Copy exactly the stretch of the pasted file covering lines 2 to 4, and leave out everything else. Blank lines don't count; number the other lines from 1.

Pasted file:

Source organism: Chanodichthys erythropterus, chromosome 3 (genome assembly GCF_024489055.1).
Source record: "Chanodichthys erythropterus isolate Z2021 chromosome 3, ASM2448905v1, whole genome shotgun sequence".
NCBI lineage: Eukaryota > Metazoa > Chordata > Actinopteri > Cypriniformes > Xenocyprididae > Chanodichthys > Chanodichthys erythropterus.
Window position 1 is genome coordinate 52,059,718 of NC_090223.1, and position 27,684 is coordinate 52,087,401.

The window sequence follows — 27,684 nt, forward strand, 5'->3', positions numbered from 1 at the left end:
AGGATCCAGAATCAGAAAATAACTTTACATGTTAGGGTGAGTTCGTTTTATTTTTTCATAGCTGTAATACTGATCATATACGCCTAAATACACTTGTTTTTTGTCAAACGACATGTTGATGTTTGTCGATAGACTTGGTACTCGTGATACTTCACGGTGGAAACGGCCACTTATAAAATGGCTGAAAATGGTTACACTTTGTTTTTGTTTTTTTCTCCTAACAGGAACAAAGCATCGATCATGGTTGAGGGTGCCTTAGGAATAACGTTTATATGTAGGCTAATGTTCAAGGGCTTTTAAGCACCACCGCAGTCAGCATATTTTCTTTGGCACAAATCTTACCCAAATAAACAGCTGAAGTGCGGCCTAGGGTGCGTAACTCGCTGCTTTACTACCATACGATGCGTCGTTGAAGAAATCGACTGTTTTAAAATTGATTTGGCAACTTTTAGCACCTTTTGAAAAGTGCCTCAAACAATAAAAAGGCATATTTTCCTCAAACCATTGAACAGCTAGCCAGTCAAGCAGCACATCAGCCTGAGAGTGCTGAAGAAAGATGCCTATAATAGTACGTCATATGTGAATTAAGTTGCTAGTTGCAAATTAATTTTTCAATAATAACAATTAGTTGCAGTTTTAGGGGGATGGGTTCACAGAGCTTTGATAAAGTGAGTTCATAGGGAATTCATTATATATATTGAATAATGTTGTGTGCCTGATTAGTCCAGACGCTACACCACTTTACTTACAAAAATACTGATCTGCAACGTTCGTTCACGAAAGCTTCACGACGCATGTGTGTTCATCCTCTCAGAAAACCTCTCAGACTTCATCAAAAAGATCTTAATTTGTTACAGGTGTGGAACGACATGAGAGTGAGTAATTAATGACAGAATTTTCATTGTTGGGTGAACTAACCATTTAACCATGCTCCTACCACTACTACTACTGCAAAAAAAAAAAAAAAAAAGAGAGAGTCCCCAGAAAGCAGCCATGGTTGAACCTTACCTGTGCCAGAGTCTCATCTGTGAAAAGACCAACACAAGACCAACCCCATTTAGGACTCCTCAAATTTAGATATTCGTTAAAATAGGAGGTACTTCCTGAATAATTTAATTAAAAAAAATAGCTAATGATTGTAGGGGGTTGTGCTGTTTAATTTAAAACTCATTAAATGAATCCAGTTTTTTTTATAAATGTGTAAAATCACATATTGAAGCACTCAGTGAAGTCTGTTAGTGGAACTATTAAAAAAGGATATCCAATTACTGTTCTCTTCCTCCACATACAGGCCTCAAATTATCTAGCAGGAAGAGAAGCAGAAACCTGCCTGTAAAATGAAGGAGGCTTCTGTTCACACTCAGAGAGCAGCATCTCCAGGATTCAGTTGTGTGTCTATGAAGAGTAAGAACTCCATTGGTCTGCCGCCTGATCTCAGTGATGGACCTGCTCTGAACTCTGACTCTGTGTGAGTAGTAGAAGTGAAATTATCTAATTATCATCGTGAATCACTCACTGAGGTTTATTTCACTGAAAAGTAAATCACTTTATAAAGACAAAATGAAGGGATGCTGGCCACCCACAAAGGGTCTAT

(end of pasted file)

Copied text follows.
Source record: "Chanodichthys erythropterus isolate Z2021 chromosome 3, ASM2448905v1, whole genome shotgun sequence".
NCBI lineage: Eukaryota > Metazoa > Chordata > Actinopteri > Cypriniformes > Xenocyprididae > Chanodichthys > Chanodichthys erythropterus.
Window position 1 is genome coordinate 52,059,718 of NC_090223.1, and position 27,684 is coordinate 52,087,401.